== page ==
Japan’s economy likely grew for a fourth straight quarter in July-September helped by solid domestic demand as consumers rushed to beat a sales tax hike, a Reuters poll found on Wednesday.
But the pace of growth was seen slowing from the second quarter as a strong typhoon and rainy weather countered strong domestic spending and weak external demand hurt exports.
Analysts expect the economy could shrink in the fourth quarter as the effect of the sales tax hike filters through.
Gross domestic product (GDP) is expected to have risen an annualised 0.8 per cent in July-September after a downwardly revised 1.3 per cent in the second quarter, the poll of 15 economists showed.
That would translate into 0.2 per cent growth on a quarter-on-quarter basis, compared with a revised 0.3 per cent in the April-June quarter, according to the poll.
“Private consumption helped the economy but economic growth was likely limited as exports remained weak and firms reined in their factory output operation,” said Takumi Tsunoda, senior economist at Shinkin Central Bank Research Institute.
Private consumption, which accounts for about 60 per cent of GDP, was seen rising 0.6 per cent for the quarter, the same rate of growth as in the second quarter, the poll showed.
Capital spending likely rose 0.9 per cent in the third quarter after a 0.2 per cent gain in April-June, it found.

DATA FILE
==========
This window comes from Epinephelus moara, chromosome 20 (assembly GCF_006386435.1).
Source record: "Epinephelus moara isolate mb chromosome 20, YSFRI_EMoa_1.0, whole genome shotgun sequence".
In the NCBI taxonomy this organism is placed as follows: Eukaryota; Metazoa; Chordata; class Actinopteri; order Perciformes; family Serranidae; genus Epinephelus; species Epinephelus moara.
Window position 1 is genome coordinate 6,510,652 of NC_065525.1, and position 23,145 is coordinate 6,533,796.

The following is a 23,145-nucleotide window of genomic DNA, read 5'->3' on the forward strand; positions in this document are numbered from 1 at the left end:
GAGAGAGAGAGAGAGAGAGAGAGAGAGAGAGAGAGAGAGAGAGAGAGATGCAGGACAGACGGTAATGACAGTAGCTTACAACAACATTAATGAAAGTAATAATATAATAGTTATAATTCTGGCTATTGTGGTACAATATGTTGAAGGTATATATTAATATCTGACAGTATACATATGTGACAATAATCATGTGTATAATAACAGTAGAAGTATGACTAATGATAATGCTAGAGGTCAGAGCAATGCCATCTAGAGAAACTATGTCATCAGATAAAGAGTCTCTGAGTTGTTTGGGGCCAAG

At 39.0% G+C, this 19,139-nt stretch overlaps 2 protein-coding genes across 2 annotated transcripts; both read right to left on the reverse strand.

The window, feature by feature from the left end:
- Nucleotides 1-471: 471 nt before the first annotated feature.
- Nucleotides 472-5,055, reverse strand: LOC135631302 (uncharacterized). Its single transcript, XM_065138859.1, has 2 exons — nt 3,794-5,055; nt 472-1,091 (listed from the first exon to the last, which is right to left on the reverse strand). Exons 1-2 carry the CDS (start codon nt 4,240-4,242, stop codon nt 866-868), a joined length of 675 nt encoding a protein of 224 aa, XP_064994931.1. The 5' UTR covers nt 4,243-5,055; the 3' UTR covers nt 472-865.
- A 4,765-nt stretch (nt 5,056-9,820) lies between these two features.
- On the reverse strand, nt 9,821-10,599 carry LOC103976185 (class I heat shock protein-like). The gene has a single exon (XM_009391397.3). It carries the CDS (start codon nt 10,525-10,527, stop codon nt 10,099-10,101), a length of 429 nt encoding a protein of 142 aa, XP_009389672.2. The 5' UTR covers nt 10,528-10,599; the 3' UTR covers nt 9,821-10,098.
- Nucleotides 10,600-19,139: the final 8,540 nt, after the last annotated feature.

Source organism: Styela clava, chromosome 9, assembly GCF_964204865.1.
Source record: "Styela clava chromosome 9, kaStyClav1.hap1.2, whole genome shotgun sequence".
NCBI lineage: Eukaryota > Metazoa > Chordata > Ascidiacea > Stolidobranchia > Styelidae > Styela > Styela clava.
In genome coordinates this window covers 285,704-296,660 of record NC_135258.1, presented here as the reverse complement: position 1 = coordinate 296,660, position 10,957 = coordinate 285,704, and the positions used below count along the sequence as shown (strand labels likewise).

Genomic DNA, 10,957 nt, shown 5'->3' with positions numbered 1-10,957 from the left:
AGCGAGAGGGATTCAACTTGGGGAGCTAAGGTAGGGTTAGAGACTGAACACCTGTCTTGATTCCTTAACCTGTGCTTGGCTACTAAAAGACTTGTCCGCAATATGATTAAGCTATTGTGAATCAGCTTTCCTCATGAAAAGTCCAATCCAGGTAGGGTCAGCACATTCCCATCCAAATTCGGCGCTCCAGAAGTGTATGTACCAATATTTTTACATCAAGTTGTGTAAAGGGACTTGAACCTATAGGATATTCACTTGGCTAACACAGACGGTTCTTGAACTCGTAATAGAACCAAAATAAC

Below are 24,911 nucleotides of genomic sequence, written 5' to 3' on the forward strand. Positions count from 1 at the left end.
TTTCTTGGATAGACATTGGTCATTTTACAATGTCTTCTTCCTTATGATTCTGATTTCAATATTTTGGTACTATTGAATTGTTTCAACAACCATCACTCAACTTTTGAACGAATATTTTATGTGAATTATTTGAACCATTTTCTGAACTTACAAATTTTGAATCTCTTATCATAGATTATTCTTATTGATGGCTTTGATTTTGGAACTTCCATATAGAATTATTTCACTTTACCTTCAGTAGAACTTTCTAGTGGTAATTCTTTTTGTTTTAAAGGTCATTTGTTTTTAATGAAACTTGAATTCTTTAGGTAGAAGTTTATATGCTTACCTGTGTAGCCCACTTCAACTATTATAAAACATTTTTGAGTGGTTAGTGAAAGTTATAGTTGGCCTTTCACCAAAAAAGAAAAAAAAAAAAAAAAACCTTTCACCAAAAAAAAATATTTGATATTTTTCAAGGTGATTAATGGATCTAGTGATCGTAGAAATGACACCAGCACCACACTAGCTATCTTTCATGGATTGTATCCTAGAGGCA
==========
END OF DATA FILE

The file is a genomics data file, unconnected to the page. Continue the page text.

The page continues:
“Firms’ capital spending stance has become slightly cautious on weak exports and factory output, but spending demand for labor-saving and automation due to a labour shortage remained strong,” said Yasunari Tanaka, researcher at Mitsubishi Research Institute.
External demand - or exports minus imports - likely subtracted 0.1 percentage point from growth in the third quarter, the poll showed. In the second quarter, it subtracted 0.3 percentage point from growth.
The Cabinet Office will publish GDP data on Nov. 14 at 8:50 am Japan time (2350 GMT, Nov. 13).
Consumer confidence in October improved for the first time in 23 months but the level remained low, data by the Cabinet office showed last month.
Japan rolled out a twice-delayed increase in the sales tax to 10 per cent from 8.0 per cent on Oct. 1, a move considered critical for fixing the country’s tattered finances but that could tip the economy into recession by dampening consumer sentiment.
The Bank of Japan kept monetary policy steady last month but gave the strongest signal to date that it may cut interest rates in the near future, underscoring its concerns that overseas risks could derail a fragile economic recovery.
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